Thursday, 24 September 2009
In the first of a two-part Video Club project at [space], artist Jamie Shovlin, explored the particularities of British ‘video nasty’ culture via two screenings...
Don’t Go In The House (1980).
Dir. Joseph Ellison, 82 Mins.
Fight For Your Life (1977).
Dir. Robert A. Endelson, 82 Mins.
... and a lecture, during which Shovlin delineated the particularly British phenomenon of the video nasty and its relation to the Video Club's stated remit.
Part two of Jamie’s Video Nasties will take place on Wednesday 18th November 2009.
Monday, 21 September 2009
Monday, 14 September 2009
Video Club is a new platform I'm developing in order to explore the recent cultural history of VHS.
Focusing on the VHS to Digital shift (DVD, Blu-ray, flash stream, You tube, avi, torrent, etc.), a broad range of individuals will be invited to select, present and screen a VHS (or a number of tapes) of their choice on . The only criteria is that the selected videos are on the VHS format and that they are not widely available on digital formats
VHS has a half life of 12.5 years. Fairly soon a huge swathe of titles – those deemed unsuitable for digital upgrade - will simply erase themselves from our cultural imagination. Video Club events will remind people of this fact , as well as establishing a more general platform (potentially for talks and non-film based events) for the consideration of how culture, in general, renews itself via certain dialectical predicates...
Now this all sounds very serious. The reality is that the sort of content auto-generated by this concept will most likely be anything but serious. As an example, I myself hope to mount a screening of my collection of early 90s tennis videos: in particular my hackneyed copy of “Becker and Graf: The Rise of German Tennis” (a video, it seems, destined never to be restituted from its native VHS).
In essence the content rules for the platform should unearth some interestingly 'unimportant' material. The mass of productivity on VHS that simply does not appeal to anyone and has no gate keepers.
(That said, the first two events by Jamie Shovlin sort of contradict these rules (which are in fact, less like rules, more like guidelines) - see here).
Thursday, 10 September 2009
I have recently curated a micro-retrospect of brilliant Southern Californian independent filmmaker, David Markey. The programme ran like this (over September at SEVENTEEN):
9th - 12th Citizen Tania (with Raymond Pettibon) (1989) + short films & music videos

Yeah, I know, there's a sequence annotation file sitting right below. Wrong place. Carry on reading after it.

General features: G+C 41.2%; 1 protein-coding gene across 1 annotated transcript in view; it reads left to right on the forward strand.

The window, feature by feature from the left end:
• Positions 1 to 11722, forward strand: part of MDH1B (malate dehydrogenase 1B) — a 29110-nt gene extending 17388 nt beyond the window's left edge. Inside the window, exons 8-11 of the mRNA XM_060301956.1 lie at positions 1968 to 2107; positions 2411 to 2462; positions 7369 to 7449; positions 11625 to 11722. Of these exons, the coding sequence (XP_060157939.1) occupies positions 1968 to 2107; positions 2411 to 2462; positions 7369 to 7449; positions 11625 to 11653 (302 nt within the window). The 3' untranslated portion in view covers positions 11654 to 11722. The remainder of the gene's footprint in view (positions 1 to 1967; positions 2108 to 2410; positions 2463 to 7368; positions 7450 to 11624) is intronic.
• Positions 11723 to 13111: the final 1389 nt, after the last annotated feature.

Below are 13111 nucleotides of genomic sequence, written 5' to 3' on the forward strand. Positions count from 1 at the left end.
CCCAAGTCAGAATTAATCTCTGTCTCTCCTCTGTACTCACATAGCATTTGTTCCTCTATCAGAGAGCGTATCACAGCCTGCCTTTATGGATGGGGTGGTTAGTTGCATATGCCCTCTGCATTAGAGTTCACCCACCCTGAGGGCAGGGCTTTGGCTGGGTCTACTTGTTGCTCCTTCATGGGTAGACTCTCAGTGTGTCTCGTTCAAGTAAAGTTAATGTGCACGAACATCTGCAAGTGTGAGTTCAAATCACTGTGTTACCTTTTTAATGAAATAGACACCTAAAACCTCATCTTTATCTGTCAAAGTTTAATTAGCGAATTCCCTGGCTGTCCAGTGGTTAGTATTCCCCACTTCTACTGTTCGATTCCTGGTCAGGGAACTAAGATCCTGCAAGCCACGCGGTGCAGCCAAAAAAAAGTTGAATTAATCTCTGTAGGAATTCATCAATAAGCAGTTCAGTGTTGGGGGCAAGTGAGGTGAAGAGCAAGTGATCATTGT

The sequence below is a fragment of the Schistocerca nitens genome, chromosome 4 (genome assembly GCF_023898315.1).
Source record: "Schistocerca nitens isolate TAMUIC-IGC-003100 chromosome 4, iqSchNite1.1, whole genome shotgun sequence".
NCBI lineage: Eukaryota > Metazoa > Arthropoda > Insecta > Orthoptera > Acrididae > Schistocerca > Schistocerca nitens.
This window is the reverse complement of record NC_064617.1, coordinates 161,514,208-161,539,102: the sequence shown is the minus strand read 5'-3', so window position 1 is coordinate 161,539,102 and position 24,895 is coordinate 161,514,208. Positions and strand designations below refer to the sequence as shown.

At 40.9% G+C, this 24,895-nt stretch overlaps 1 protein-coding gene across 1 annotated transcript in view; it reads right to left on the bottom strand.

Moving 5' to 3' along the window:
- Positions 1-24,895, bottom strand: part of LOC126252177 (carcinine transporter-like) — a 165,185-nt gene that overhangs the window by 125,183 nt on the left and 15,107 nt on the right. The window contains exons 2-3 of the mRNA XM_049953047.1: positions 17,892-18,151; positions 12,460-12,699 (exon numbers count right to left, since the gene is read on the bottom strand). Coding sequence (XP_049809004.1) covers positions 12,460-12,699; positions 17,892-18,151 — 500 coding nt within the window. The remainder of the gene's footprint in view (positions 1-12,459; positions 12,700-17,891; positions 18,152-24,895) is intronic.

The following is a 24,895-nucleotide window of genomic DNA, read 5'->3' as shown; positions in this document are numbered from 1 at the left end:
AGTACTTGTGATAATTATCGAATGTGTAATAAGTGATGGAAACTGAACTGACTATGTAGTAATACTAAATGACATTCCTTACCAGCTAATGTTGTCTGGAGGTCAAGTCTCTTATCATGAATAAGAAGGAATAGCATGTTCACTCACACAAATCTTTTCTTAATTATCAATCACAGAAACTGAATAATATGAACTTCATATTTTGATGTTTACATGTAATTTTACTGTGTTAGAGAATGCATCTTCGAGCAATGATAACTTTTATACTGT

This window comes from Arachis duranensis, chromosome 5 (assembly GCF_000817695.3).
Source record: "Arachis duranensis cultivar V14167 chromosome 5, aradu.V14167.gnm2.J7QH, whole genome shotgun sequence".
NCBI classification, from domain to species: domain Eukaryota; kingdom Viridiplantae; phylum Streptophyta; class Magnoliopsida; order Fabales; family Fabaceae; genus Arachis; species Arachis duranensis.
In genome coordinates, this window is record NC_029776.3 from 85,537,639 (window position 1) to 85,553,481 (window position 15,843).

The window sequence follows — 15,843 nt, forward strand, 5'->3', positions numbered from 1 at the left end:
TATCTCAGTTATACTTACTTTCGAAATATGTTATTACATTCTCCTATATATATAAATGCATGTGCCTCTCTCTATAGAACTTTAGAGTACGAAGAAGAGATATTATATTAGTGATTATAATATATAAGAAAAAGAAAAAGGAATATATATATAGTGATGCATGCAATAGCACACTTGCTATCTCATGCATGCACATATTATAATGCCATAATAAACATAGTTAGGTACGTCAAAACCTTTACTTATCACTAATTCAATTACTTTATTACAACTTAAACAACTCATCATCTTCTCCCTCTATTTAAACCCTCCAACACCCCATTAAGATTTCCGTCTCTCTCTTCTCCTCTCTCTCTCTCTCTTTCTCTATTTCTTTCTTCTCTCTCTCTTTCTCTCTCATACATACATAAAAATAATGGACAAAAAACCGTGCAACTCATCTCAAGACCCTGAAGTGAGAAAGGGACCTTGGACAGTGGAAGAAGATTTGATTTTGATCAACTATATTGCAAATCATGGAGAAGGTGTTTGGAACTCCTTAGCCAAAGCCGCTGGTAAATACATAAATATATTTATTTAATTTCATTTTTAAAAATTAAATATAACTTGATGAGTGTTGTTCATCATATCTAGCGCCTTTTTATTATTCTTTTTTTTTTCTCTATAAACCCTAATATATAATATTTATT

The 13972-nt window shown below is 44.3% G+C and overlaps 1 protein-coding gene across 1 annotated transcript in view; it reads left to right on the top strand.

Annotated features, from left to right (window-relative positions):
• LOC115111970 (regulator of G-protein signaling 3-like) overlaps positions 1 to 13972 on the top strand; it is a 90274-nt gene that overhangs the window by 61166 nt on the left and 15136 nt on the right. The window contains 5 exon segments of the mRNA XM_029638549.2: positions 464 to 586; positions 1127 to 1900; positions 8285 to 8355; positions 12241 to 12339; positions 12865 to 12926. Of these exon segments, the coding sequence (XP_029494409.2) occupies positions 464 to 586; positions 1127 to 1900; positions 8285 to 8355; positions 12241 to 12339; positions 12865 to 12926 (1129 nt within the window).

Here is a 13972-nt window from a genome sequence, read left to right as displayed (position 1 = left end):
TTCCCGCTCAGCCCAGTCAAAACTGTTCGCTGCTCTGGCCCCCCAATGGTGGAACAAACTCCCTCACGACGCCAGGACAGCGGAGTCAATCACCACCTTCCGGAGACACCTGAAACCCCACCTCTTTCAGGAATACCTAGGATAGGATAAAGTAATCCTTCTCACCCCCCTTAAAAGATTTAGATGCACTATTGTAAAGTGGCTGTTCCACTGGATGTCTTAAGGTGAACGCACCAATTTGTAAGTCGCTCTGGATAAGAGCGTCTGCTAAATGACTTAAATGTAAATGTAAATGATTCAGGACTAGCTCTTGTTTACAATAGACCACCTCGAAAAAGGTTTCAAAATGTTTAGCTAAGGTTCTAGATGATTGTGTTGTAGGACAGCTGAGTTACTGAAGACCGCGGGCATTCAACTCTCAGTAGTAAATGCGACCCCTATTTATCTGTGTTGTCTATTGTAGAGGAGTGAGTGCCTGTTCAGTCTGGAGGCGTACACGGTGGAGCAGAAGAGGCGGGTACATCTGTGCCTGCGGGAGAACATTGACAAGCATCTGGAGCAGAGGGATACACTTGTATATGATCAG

16th - 19th 1991: The Year That Punk Broke (1992) + short films & music videos
23rd - 26th Desperate Teenage Lovedolls (1984) + short films & music videos
30th - 3rd The Slog Movie (1982) + short films & music videos
Full press release below + a clip from Citizen Tania.
The work of independent filmmaker David Markey (b. 1963) is defined by an indefatigable DIY attitude. Self taught, he produced his first film in 1974 with his fathers hand-wound 8mm Brownie camera (a horror film titled The Devil's Exorcist). In 1980 he discovered the burgeoning Southern Californian punk scene via bands such as Black Flag, Redd Kross and X. The formation of his own band (Sin 34) followed in 1981, alongside the launch of his own We Got Power fanzine and, crucially, the production of his first Super-8 film documents.
These films were distributed underground and critically well received, putting Markey on the Cinematic Punk map as one of its key visual diarists before he was of legal age. Accordingly his films feature an impressive roll call of cast members and collaborators; including Sonic Youth, Black Flag, Spike Jonze and Raymond Pettibon, amongst many others. Markey continues to be a resilient and resourceful filmmaker who has sustained a truly independent career in the shadow of Hollywood and against the backdrop of corporate America for over two and a half decades.
WE GOT POWER focuses on Markey's output between 1974 and the present day and includes Super-8 shorts, music videos, feature films and documentaries.
Central to the exhibition will be a selection of short films and music videos. These will accompany a weekly rotation of feature length works beginning with Citizen Tania, a parody of the kidnap and subsequent indoctrination of newspaper heiress Patti Hearst by the urban guerrilla group The Symbionese Liberation Army (made in collaboration with Raymond Pettibon in 1989).
Following this, key feature length documents such as 1991: The Year That Punk Broke (1992), Desperate Teenage Love Dolls (1984) and The Slog Movie (1982) will be shown in weekly succession. Further works, including later films by Markey and a number of other collaborative efforts will be screened in a series of events to be announced.
Connected with the exhibition, on Friday the 25th of September Hype Williams will perform in the gallery basement from 7pm onwards.
More about the work of David Markey can be found here: www.wegotpowerfilms.com